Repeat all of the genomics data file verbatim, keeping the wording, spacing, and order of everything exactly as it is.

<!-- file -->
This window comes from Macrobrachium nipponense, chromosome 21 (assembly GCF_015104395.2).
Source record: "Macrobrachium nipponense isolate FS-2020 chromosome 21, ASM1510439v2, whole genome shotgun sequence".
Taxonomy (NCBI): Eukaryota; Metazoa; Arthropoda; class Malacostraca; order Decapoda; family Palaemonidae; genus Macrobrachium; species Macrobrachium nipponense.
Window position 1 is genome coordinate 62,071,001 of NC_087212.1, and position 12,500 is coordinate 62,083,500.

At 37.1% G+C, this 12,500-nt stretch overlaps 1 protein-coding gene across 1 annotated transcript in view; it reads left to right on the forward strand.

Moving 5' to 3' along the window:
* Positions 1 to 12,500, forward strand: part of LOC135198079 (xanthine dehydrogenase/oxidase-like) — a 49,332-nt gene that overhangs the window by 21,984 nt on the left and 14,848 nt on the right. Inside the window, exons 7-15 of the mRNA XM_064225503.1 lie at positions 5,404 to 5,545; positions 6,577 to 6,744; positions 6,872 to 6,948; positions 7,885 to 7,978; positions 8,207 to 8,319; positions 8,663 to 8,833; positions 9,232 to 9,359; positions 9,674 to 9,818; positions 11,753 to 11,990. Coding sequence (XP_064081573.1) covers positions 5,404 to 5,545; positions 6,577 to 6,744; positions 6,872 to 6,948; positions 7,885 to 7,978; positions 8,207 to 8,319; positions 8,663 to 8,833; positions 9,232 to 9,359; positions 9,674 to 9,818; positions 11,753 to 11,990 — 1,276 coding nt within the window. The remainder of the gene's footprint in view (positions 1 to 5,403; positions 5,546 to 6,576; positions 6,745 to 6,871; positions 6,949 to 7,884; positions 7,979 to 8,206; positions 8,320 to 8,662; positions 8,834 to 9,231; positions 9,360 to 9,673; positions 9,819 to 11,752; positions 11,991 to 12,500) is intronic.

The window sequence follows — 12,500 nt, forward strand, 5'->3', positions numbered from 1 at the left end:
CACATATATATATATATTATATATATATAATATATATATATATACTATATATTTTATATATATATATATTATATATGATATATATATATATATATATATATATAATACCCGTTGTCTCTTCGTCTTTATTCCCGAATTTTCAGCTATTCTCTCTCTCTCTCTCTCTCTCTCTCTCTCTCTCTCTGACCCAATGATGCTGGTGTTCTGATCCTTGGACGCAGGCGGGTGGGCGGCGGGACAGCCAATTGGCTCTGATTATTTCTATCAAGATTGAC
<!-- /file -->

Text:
This window comes from Macrobrachium nipponense, chromosome 21 (assembly GCF_015104395.2).
Source record: "Macrobrachium nipponense isolate FS-2020 chromosome 21, ASM1510439v2, whole genome shotgun sequence".
Taxonomy (NCBI): Eukaryota; Metazoa; Arthropoda; class Malacostraca; order Decapoda; family Palaemonidae; genus Macrobrachium; species Macrobrachium nipponense.
Window position 1 is genome coordinate 62,071,001 of NC_087212.1, and position 12,500 is coordinate 62,083,500.

At 37.1% G+C, this 12,500-nt stretch overlaps 1 protein-coding gene across 1 annotated transcript in view; it reads left to right on the forward strand.

Moving 5' to 3' along the window:
* Positions 1 to 12,500, forward strand: part of LOC135198079 (xanthine dehydrogenase/oxidase-like) — a 49,332-nt gene that overhangs the window by 21,984 nt on the left and 14,848 nt on the right. Inside the window, exons 7-15 of the mRNA XM_064225503.1 lie at positions 5,404 to 5,545; positions 6,577 to 6,744; positions 6,872 to 6,948; positions 7,885 to 7,978; positions 8,207 to 8,319; positions 8,663 to 8,833; positions 9,232 to 9,359; positions 9,674 to 9,818; positions 11,753 to 11,990. Coding sequence (XP_064081573.1) covers positions 5,404 to 5,545; positions 6,577 to 6,744; positions 6,872 to 6,948; positions 7,885 to 7,978; positions 8,207 to 8,319; positions 8,663 to 8,833; positions 9,232 to 9,359; positions 9,674 to 9,818; positions 11,753 to 11,990 — 1,276 coding nt within the window. The remainder of the gene's footprint in view (positions 1 to 5,403; positions 5,546 to 6,576; positions 6,745 to 6,871; positions 6,949 to 7,884; positions 7,979 to 8,206; positions 8,320 to 8,662; positions 8,834 to 9,231; positions 9,360 to 9,673; positions 9,819 to 11,752; positions 11,991 to 12,500) is intronic.

The window sequence follows — 12,500 nt, forward strand, 5'->3', positions numbered from 1 at the left end:
CACATATATATATATATTATATATATATAATATATATATATATACTATATATTTTATATATATATATATTATATATGATATATATATATATATATATATATATAATACCCGTTGTCTCTTCGTCTTTATTCCCGAATTTTCAGCTATTCTCTCTCTCTCTCTCTCTCTCTCTCTCTCTCTCTCTGACCCAATGATGCTGGTGTTCTGATCCTTGGACGCAGGCGGGTGGGCGGCGGGACAGCCAATTGGCTCTGATTATTTCTATCAAGATTGAC